- July 1751: Clinton's "Reasons for the Suspending of James Delancey Esqr from the Execution of the office of Lieutenant Governour…"
- January 25, 1753: Lewis Morris to Clinton concerning purchasing a slave in New York
- April 20, 1753: Sir William Johnson to Clinton concerning the mobilization of military forces by the French and Indians
- August 20, 1753: Bill of exchange of two Negro women from Anne Clinton to Elizabeth Williams
- August 4-14, 1757: Copies of 10 letters concerning the French and Indian capture of Fort William Henry, describing the murder and scalping of women, children, "Negroes, Mollatoes & soldiers"
- June 1758: Clinton's will dividing his meager estate among his family
The Letter Book series (1 volume) is a 175-page copybook covering Clinton's final year as New York governor from January 3, 1752, to February 23, 1753. Entries are primarily drafts of letters from Clinton, as well as copies of letters from prominent New York lawyer James Alexander and other New York officials. Recipients include Sir William Johnson, Cadwallader Colden, John Catherwood, George Clarke, and Benjamin Stoddert, among others. Topics covered include New York politics (concerning the council, assembly, and James DeLancey), military matters (concerning troops at Fort Frederick, Oswego, and Fort George), relations with the Six Nations and Catawba Indians, and British relations with Spain.
- February-March 1752: Letters discussing the January 11, 1752, mutiny at Oswego under Captain John Mills
- September 20, 1752: Letter concerning a widow's military pension
- October 25, 1752: Letter concerning Clinton's membership in a missionary society promoting the Gospel at Staten Island
- December 6, 1752: Letter to Governor of St. Augustine Fulgencio Garcia de Solis discussing British-Spanish relations, governmental issues in East Florida, and freed slaves "I have left no step untaken to set free every Spanish negro and mulatto that could prove his right to it"
The Indian Speeches and Councils series (38 items) consists of copies of official treaties, deeds of surrender, proclamations, conference and speech transcriptions, petitions, responses from sachems, and other official interactions between the British colonial government and the Six Nation tribes. Documented are activities at Albany, Annapolis Royal, Cape Breton, Mount Johnson, Fort George, Oghguago (Tuscarora Village on the Susquehanna), Lake Ontario, Niagara, and Quebec. Of interest is material related to expeditions against the French in Canada, conferences at Philadelphia and Albany, and items from important figures such as Sir William Johnson and Mohawk chief Hendrick Theyanoguin (1692-1755).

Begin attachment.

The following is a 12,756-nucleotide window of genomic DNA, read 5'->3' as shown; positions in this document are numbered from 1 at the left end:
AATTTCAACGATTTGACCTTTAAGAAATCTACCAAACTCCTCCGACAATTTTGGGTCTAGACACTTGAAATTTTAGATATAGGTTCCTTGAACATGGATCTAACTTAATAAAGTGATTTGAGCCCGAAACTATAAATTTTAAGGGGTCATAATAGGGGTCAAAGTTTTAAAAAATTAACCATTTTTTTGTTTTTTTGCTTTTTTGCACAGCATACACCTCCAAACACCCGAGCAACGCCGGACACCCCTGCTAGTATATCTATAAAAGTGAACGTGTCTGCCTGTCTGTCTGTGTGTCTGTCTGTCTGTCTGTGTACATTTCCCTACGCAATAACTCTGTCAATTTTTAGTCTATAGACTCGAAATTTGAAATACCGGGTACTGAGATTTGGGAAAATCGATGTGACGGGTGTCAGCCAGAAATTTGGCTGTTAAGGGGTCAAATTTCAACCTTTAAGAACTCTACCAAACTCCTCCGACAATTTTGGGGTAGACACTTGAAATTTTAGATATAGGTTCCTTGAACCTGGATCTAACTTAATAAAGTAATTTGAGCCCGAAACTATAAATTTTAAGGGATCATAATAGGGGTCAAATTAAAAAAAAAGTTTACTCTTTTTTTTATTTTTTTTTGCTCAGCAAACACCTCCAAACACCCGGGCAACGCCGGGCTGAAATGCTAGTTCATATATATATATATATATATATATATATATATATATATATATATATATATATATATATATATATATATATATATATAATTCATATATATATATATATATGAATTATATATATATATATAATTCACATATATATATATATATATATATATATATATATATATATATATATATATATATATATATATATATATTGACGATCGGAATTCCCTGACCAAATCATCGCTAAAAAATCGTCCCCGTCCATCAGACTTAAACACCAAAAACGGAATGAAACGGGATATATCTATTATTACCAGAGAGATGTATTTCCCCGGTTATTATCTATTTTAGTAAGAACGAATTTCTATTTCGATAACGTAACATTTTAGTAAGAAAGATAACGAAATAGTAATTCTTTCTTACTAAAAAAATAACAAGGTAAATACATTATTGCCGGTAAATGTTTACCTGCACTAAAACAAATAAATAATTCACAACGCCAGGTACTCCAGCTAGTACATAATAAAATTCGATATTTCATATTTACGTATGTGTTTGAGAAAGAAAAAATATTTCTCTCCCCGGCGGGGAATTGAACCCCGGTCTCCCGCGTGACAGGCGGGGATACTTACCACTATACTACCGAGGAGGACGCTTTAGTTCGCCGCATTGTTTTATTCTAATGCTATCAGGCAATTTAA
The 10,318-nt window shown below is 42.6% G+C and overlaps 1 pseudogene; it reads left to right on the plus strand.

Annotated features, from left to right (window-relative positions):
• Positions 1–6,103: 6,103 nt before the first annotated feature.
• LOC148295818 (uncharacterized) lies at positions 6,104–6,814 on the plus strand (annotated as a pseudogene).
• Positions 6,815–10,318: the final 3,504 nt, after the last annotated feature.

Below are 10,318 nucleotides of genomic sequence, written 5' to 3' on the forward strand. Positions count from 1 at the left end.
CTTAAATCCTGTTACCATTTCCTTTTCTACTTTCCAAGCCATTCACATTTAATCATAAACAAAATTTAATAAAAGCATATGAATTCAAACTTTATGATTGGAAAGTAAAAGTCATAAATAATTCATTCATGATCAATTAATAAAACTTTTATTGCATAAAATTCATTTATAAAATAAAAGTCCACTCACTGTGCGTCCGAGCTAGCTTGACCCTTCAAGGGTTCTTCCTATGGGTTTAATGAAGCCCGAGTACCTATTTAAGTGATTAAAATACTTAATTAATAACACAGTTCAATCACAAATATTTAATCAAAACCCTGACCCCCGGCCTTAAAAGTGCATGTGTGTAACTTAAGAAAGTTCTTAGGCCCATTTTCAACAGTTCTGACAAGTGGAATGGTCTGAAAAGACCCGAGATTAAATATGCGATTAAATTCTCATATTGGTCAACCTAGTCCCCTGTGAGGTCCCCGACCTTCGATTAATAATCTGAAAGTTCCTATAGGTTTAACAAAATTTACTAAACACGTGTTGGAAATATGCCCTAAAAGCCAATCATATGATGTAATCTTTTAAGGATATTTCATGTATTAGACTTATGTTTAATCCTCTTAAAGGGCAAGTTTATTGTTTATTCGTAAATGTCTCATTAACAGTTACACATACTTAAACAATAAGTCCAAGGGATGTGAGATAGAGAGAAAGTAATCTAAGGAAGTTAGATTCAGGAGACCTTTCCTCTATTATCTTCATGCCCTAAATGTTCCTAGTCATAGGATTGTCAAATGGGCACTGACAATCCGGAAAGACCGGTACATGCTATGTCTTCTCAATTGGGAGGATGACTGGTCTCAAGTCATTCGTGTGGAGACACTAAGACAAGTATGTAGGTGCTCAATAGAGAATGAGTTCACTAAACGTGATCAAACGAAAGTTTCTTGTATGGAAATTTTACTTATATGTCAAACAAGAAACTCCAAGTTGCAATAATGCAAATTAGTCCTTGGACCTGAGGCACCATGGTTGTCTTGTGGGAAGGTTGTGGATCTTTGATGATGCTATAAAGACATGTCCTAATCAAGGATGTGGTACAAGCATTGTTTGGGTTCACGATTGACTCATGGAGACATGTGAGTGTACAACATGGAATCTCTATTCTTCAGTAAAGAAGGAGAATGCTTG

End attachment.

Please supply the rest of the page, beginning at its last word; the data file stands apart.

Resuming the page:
- December 13, 1726: Deed of surrender from the Cayuga, Onondaga, and Seneca Indians with the Sachem's marks
- May 21, 1744: Paul Mascarene to William Shirley reporting on letting women and children into the garrison after a rumor of approaching French and Indian forces created panic in the region
- December 4, 1750: Speech from Cayuga Sachem and a reply from William Johnson concerning a Five Nations and British alliance
- August 8, 1751: Colden's State of Indian Affairs
- November 11, 1752: Letter from South Carolina Governor James Glen to the Six Nation confederation concerning friendships between northern and southern tribes (Creeks, Cherokee, and Chickasaw)
- June 16, 1753: Response to the "Mohawk Indians complaining of Encroachments on their Lands and Frauds in the purchase of them--Fort George in New York"
The Accounts series is organized into three subseries: Personal Accounts, Indian Accounts, and Government and Military Accounts.
The Personal Accounts subseries (114 items) documents George Clinton's finances, particularly his and his family's personal expenses in New York, and records of his debts in his final years. Items include receipts for goods and services, records of paid and outstanding bills, stocks purchased, two financial memo books (1745 and 1750-1754), and a cash book (1748).
The Indian Accounts subseries (20 items) contains colonial government accounts for Indian presents, disbursements paid to Indians for military expeditions, and payments to British officers for Indian prisoners and scalps. These primarily document interactions with the Six Nation tribes.
The Governmental and Military Accounts subseries (113 items) contains paymaster records for troops, laborers, and government officials; accounts for troop provisions, stores, medicine, and supplies; levy and customs accounts; payments for transportation of goods and mail; and other financial records related to New York's colonial administration. Included are the expenses for the aborted British and Indian expedition into Canada against the French (March 1747 and November 1, 1748), and the expenses for John Young "entertaining the French Embassy for Exchange of Prisoners" (October 17, 1748).